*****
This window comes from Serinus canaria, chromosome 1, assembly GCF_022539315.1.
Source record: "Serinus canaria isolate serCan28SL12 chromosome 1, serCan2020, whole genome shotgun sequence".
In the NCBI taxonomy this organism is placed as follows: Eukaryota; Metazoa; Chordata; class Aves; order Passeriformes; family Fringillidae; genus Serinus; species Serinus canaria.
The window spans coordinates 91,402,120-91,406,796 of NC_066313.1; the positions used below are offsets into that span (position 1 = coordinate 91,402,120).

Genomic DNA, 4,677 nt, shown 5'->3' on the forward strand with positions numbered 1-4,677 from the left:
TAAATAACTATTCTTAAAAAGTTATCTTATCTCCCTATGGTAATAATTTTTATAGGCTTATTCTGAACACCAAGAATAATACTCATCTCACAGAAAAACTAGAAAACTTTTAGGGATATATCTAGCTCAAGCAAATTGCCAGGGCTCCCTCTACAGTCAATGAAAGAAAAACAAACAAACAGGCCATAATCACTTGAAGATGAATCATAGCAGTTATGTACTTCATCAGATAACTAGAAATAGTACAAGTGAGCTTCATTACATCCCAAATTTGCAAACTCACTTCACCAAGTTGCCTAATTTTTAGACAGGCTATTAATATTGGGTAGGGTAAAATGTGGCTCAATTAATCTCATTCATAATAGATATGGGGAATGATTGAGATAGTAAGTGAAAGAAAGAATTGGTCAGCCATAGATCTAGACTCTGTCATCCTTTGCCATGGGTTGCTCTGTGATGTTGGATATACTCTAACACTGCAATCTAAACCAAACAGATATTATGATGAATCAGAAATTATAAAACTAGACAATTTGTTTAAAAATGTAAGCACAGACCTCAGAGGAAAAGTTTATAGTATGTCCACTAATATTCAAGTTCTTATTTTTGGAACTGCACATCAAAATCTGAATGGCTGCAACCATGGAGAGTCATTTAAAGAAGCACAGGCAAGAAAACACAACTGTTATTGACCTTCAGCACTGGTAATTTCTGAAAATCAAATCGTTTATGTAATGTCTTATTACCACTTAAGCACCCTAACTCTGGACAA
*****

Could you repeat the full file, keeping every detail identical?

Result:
This window comes from Serinus canaria, chromosome 1, assembly GCF_022539315.1.
Source record: "Serinus canaria isolate serCan28SL12 chromosome 1, serCan2020, whole genome shotgun sequence".
In the NCBI taxonomy this organism is placed as follows: Eukaryota; Metazoa; Chordata; class Aves; order Passeriformes; family Fringillidae; genus Serinus; species Serinus canaria.
The window spans coordinates 91,402,120-91,406,796 of NC_066313.1; the positions used below are offsets into that span (position 1 = coordinate 91,402,120).

Genomic DNA, 4,677 nt, shown 5'->3' on the forward strand with positions numbered 1-4,677 from the left:
TAAATAACTATTCTTAAAAAGTTATCTTATCTCCCTATGGTAATAATTTTTATAGGCTTATTCTGAACACCAAGAATAATACTCATCTCACAGAAAAACTAGAAAACTTTTAGGGATATATCTAGCTCAAGCAAATTGCCAGGGCTCCCTCTACAGTCAATGAAAGAAAAACAAACAAACAGGCCATAATCACTTGAAGATGAATCATAGCAGTTATGTACTTCATCAGATAACTAGAAATAGTACAAGTGAGCTTCATTACATCCCAAATTTGCAAACTCACTTCACCAAGTTGCCTAATTTTTAGACAGGCTATTAATATTGGGTAGGGTAAAATGTGGCTCAATTAATCTCATTCATAATAGATATGGGGAATGATTGAGATAGTAAGTGAAAGAAAGAATTGGTCAGCCATAGATCTAGACTCTGTCATCCTTTGCCATGGGTTGCTCTGTGATGTTGGATATACTCTAACACTGCAATCTAAACCAAACAGATATTATGATGAATCAGAAATTATAAAACTAGACAATTTGTTTAAAAATGTAAGCACAGACCTCAGAGGAAAAGTTTATAGTATGTCCACTAATATTCAAGTTCTTATTTTTGGAACTGCACATCAAAATCTGAATGGCTGCAACCATGGAGAGTCATTTAAAGAAGCACAGGCAAGAAAACACAACTGTTATTGACCTTCAGCACTGGTAATTTCTGAAAATCAAATCGTTTATGTAATGTCTTATTACCACTTAAGCACCCTAACTCTGGACAA